Men who earn less than their partner likely to cheat


Men who earn less than their female partner are more likely to cheat on her, a study  found.

Cheating may be a man’s way of trying to restore his gender identity when he feels it is under threat, Christin Munsch, a sociology doctorate candidate at Cornell University, says in the study, which she authored and presented at the annual meeting of the American Sociological Association.

“Making less money than a female partner may threaten men’s gender identity by calling into question the traditional notion of men as breadwinners,” said the study’s author Christin Munsch, a sociology doctorate candidate at Cornell University.

“This relationship may be particularly strong for certain subgroups of the population that highly value traditional masculinity, like Latino men,” she added.

Indeed, the study found that infidelity dramatically increased when the man earning less than his female partner is Latino, probably because breadwinner status is “one of the defining features of Hispanic masculinity.”

Then again, the same study found that men whose partners were more dependent on them were also more likely to cheat, making it a lose-lose situation for women.

It’s different for girls, though.

If a woman is the main breadwinner in the family, she’s more likely to cheat — it would seem that relationships where women earn more than men really are doomed — and if she depends on her male partner for money, then she is less likely to cheat.

Overall, women are half as likely to cheat as men anyway, whatever the circumstances, the study found.

“Women’s femininity is not defined by their breadwinner status, nor is it defined by sexual conquest. Therefore, economic dependency does not serve as a threat to women,” Munsch says.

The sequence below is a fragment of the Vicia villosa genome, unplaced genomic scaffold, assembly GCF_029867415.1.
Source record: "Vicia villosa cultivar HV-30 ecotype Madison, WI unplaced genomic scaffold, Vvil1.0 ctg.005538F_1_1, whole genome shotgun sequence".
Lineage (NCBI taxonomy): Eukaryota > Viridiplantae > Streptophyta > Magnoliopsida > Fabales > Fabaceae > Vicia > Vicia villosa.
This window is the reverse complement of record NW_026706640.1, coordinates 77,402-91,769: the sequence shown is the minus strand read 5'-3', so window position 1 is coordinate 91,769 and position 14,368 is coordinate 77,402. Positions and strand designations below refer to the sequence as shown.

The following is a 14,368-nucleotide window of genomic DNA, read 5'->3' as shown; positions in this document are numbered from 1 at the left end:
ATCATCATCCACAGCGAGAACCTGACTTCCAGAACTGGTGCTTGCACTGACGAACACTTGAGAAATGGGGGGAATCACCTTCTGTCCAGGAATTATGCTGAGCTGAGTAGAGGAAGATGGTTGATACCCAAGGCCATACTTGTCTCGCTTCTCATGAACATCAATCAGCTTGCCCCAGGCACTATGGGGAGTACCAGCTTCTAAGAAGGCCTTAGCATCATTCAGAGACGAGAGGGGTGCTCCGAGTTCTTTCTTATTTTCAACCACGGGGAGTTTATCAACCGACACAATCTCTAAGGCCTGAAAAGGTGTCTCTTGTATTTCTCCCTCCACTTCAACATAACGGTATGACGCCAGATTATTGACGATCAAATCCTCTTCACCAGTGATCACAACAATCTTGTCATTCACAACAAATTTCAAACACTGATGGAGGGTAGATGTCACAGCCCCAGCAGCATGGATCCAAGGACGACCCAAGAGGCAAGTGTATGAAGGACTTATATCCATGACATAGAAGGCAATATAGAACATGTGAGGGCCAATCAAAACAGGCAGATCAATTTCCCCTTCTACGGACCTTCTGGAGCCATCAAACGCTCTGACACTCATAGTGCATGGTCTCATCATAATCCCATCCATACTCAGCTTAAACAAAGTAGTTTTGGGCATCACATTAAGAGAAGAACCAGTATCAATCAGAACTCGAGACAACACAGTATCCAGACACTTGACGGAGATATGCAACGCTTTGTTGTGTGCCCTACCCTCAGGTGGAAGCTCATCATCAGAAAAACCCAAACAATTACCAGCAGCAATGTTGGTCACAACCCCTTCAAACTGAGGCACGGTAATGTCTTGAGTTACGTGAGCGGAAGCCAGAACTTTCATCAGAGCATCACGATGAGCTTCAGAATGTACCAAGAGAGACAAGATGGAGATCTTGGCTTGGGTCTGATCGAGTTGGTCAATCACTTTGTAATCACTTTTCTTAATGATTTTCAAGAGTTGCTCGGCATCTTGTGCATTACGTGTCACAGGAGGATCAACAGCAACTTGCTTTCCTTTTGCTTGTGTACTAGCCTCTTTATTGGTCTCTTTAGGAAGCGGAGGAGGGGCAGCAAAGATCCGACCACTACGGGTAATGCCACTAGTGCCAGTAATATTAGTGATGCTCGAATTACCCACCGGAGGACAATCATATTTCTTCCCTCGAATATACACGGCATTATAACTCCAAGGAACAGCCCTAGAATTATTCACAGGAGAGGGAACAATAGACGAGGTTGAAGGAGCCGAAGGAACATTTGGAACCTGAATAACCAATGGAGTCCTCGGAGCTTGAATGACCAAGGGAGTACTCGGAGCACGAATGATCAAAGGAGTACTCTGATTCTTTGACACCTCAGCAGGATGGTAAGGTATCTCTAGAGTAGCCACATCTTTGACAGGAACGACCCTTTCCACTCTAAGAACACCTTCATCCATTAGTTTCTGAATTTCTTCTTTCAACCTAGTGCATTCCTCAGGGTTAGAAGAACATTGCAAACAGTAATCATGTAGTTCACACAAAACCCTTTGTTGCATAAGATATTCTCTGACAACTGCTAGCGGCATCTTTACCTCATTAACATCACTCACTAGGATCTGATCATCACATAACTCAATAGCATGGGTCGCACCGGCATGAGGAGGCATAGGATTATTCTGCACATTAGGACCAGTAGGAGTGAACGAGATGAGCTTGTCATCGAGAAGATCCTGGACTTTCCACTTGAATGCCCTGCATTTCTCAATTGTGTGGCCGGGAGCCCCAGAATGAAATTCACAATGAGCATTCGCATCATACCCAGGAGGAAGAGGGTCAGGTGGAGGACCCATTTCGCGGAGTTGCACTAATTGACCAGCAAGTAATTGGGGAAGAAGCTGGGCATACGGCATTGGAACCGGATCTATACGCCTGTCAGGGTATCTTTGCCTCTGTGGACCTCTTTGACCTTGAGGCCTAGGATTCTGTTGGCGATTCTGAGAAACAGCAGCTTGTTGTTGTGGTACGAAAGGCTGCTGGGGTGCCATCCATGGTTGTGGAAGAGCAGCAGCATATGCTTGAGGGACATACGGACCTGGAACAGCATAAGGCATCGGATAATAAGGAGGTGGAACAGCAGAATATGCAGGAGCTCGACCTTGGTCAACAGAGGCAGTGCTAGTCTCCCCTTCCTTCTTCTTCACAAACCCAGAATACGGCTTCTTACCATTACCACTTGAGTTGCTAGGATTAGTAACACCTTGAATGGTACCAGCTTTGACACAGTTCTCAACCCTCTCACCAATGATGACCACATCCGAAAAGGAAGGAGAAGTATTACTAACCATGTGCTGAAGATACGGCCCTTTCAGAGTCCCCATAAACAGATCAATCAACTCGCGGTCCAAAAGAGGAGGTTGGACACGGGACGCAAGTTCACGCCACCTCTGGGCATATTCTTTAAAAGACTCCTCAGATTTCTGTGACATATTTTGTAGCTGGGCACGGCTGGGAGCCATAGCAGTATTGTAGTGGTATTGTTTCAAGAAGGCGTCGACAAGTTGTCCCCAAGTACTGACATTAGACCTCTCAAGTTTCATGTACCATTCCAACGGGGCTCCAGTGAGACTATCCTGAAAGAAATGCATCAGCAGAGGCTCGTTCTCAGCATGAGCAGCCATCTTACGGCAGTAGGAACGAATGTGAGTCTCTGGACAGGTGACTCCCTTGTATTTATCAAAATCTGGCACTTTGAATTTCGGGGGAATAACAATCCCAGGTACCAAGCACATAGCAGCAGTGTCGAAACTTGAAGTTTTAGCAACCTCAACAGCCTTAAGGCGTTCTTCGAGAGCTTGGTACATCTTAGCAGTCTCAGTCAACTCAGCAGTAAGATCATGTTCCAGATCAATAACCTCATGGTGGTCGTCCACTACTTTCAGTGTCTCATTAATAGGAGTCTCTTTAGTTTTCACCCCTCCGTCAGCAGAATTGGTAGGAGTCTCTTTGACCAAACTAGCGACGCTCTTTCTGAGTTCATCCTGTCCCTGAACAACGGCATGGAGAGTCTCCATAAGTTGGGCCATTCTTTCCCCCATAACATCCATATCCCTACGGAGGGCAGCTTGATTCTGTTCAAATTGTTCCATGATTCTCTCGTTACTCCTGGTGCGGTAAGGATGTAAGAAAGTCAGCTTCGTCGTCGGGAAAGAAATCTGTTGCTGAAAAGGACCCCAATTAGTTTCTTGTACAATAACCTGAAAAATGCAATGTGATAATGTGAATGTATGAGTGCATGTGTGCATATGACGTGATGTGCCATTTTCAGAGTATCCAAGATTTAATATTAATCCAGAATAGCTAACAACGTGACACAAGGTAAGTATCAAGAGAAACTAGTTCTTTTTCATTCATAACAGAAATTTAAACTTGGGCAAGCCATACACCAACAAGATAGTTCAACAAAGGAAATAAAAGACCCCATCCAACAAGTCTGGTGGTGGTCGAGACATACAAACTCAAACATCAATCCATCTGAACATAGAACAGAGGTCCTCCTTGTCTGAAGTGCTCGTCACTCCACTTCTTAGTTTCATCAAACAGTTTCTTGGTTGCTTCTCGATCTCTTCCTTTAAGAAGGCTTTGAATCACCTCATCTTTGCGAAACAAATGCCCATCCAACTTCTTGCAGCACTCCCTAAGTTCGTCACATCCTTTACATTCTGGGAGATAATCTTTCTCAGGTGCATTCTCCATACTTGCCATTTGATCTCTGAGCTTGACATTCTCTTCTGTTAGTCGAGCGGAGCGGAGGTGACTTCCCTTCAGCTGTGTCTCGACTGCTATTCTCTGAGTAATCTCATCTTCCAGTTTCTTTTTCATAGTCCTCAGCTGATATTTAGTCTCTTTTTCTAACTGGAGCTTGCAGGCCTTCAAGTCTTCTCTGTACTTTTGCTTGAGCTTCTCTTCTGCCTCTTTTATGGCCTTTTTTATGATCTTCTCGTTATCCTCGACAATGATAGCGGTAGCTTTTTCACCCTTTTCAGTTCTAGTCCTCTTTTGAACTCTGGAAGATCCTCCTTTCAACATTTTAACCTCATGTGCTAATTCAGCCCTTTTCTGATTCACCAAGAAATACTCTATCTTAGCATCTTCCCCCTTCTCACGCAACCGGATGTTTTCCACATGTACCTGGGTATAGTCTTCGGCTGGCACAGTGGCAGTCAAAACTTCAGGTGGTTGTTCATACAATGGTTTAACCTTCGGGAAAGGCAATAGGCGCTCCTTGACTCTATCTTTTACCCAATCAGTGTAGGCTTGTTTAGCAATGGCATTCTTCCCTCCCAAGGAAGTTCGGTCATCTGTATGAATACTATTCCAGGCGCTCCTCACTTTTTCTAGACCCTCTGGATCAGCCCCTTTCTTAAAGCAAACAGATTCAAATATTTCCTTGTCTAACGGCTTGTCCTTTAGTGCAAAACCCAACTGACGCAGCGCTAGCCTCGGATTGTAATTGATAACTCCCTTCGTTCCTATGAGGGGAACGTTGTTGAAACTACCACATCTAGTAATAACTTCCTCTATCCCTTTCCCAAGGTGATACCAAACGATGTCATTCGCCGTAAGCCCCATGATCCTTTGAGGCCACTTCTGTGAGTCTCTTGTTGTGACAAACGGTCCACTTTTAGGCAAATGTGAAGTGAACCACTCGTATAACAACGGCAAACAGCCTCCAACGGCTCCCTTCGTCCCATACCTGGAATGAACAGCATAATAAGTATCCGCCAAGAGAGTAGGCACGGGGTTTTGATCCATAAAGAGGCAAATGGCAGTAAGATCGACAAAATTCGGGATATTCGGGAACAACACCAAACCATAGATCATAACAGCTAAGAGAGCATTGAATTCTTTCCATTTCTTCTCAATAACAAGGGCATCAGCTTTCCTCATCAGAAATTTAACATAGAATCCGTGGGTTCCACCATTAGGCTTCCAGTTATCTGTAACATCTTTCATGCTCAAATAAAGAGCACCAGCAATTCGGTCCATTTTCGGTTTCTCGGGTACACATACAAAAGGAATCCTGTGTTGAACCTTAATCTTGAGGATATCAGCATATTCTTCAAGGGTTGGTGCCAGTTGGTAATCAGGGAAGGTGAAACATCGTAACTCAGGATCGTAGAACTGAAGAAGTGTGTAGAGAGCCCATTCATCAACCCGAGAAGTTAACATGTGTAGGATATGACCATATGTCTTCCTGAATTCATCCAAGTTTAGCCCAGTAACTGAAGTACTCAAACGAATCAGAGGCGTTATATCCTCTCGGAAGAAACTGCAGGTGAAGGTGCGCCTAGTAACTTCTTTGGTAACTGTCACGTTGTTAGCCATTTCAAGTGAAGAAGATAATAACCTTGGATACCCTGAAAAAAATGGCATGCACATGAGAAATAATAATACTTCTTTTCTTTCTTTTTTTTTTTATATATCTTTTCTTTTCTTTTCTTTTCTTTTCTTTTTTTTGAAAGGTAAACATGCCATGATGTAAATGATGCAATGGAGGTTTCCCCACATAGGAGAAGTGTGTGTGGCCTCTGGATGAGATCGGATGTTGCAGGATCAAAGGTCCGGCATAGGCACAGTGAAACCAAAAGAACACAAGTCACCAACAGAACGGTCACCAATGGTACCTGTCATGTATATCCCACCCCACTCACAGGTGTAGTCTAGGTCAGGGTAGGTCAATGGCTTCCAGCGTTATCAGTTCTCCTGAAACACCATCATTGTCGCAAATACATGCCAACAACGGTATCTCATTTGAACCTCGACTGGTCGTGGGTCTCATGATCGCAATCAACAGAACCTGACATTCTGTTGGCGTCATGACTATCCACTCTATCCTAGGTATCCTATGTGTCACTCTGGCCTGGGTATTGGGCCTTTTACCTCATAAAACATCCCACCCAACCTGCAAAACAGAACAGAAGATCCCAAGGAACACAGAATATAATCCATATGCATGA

“Rather, given the sexual double standard, it is likely that, for women, economic dependency leads women to be more faithful.”

The study indicates ways to prevent one’s partner cheating without giving up the well-paid day job.

Both sides being satisfied in a relationship is a sure-fire way to make infidelity disappear, and getting your partner to go to church or the mosque or temple regularly is another: the more regularly an individual attends a religious service, the less likely he or she is to cheat, the study says.

Looking for a partner in a university library, lab or lecture might also be an idea because, the study says, “the more education one reports, the less likely he or she is to engage in infidelity.”

Munsch analyzed data on 1,024 men and 1,559 women who were married or living with a partner for at least a year for the study, which also found that, for whatever reason, men were around twice as likely as women to be unfaithful — 6.7 percent of men cheated in a six-year period versus 3.3 percent of women.


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  1. Avatar andrew k soi January 1st, 1970 at 12:00 am

    that is new to me

  2. Avatar popcorn June 6th, 2013 at 3:22 am